In a momentous moment for the UK and for Anglo-French-Chinese relations, EDF on Thursday approved funding for two nuclear reactors at Hinkley Point C power station.
But sadly, just hours before Friday’s signing of contracts with the UK government, the latter announced it would now carry out a new assessment at Hinkley Point C, delaying construction until at least “early autumn”. At least, if the nuclear reactors still get the green light under the new government of Prime Minister Theresa May.
To celebrate the funding approval, UK EDF boss Vincent de Rivaz was due to visit Hinkley Point in Somerset today and give some press interviews, but it appears the trip and interviews have been canceled following the government’s surprise announcement.
Officials from China’s General Nuclear, a state-owned nuclear power company, were also expected to attend an event in Somerset. (If the power plant gets the go-ahead, EDF will put in about £12 billion; CGN, and thus the Chinese government, will cough up about £6 billion.)
Greg Clark, Prime Minister May’s new Secretary of State for Affairs, Energy and Industry, issued a brief statement on the matter: “The UK needs a reliable and secure energy supply and the Government believes that nuclear power is an important part of the mix. The government will now carefully consider all elements of this project and make a decision in early autumn.”
The big question is whether this new revision of Hinkley Point C is purely for the new government to read the fine print (the project was initially approved in 2008 under then Prime Minister Gordon Brown), or whether it is an indication that May’s administration will steer UK energy policy in a different direction.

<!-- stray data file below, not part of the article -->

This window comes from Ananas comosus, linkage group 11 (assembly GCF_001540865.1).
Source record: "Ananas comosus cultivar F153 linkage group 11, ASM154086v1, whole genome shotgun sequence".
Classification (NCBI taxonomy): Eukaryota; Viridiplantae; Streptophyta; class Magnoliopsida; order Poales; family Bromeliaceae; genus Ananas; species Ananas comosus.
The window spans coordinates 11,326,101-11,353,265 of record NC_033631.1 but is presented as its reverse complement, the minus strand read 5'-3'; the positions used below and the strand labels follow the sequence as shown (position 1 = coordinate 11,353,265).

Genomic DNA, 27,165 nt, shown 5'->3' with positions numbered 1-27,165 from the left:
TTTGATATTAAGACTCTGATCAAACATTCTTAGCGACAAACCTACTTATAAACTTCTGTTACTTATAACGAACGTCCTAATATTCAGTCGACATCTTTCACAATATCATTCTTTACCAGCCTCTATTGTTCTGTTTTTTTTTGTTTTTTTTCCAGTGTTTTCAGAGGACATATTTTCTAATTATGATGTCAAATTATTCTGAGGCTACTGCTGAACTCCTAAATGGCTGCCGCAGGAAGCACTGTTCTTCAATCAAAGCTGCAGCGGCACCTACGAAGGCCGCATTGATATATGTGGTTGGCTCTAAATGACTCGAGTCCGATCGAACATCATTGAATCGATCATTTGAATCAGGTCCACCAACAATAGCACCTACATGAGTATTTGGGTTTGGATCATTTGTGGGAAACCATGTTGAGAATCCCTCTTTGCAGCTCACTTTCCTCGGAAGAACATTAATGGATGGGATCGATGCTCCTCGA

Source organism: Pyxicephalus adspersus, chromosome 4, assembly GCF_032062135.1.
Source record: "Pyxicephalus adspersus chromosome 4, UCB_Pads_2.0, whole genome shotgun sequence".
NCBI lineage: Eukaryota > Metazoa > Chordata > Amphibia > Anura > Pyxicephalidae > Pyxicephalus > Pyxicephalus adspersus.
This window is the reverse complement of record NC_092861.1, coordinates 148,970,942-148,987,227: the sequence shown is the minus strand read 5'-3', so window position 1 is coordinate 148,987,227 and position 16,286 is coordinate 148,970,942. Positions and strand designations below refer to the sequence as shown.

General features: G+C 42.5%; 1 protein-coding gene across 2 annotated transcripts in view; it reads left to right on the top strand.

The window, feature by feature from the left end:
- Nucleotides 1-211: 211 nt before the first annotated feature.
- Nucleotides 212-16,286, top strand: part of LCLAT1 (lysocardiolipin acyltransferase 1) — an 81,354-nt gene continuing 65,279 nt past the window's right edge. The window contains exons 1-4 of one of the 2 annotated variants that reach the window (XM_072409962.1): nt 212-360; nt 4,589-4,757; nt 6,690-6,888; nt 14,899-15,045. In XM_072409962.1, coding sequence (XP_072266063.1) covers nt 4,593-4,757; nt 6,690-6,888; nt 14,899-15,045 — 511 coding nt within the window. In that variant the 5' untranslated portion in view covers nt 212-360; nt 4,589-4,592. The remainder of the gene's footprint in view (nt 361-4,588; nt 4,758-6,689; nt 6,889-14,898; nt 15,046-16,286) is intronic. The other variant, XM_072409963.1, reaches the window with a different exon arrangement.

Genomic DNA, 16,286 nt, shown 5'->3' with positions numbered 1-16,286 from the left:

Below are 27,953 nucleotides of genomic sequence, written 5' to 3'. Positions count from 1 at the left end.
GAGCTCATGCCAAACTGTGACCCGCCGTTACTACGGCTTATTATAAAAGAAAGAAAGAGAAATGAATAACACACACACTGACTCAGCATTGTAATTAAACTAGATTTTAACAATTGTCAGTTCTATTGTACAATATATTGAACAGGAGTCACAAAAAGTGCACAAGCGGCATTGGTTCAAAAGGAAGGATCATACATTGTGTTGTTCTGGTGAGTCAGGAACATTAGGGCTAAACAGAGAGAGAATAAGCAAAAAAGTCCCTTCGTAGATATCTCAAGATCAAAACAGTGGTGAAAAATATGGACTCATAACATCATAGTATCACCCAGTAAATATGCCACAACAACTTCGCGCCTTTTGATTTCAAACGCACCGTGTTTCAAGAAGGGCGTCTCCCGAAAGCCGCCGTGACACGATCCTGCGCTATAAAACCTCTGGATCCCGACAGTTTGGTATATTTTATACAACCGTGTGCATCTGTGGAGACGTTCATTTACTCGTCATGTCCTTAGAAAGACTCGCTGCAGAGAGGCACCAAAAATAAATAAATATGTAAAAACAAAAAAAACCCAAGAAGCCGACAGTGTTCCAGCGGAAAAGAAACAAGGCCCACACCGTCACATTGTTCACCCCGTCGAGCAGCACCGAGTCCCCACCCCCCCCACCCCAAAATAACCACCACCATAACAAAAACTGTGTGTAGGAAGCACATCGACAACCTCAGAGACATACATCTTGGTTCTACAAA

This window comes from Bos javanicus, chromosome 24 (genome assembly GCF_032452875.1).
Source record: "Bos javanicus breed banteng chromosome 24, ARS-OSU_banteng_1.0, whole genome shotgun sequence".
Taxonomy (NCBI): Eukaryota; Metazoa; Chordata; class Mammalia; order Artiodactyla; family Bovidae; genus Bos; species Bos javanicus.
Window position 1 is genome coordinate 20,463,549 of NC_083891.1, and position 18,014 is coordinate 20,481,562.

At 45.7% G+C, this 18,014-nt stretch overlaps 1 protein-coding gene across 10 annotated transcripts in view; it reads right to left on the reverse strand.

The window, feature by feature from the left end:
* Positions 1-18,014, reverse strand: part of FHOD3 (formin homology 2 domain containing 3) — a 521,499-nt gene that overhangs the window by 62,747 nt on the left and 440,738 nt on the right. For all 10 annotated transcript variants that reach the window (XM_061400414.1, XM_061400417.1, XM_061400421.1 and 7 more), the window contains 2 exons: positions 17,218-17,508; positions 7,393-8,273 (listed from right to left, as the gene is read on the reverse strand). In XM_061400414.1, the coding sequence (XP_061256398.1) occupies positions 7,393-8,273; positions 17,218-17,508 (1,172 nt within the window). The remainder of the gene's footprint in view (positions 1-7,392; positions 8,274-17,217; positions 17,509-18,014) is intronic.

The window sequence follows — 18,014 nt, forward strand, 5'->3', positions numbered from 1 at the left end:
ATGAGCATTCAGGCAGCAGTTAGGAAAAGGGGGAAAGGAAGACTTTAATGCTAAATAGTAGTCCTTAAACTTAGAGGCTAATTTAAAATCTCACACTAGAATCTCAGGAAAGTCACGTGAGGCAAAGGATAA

Given how long it took EDF to finally come to a decision to fund Hinkley Point C, the timing of Clark’s decision to review the project is highly suspect. EDF Energy is the UK’s largest supplier of electricity and a very large employer. It will be difficult for EDF to view the timing of the government statement as anything other than a major insult.
The Labor secretary for shadow energy said on BBC Radio 4 that the Hinkley project was in “absolute chaos” and that the government is lashing out. “The government has been saying for two years now that they don’t need a plan B,” he said. .”
Labor, for its part, says it is in favor of Hinkley Point C, but EDF would push for a lower guaranteed price per megawatt-hour of electricity produced by the station. One of the main sticking points for the new reactors is that EDF wants a government guarantee of £89.50 per MWh over 35 years, which is much more expensive than the cost of combined cycle gas plants, which cost around £50-£. 60 per MWh.
EDF says it can’t justify the price of the build (around £12bn from EDF, plus £6bn from China) without the high price guarantee.
So maybe Clark and May are deliberating a bit longer about whether it makes fiscal sense to roll out nuclear power plants in the UK.
If they decide to pass Hinkley Point C, however, it’s not clear what the alternative might be. Now that coal power stations are being retired, UK needs new base load plants. Gas-fired power stations are the only other viable option, but that hinders plans to reduce CO2 emissions. Renewables are okay, but they’re not yet reliable enough to be a significant part of the UK’s energy mix (and let’s not forget that the UK has recently cut many of its renewable energy subsidies).
If construction on Hinkley Point C continues, it would likely be completed by the mid-2020s. With a maximum capacity of 3,200 megawatts, Europe’s two third-generation pressure reactors could provide around seven per cent of the UK’s total electricity needs. It would be the UK’s first new nuclear reactor since Sizewell B, which went critical in 1995.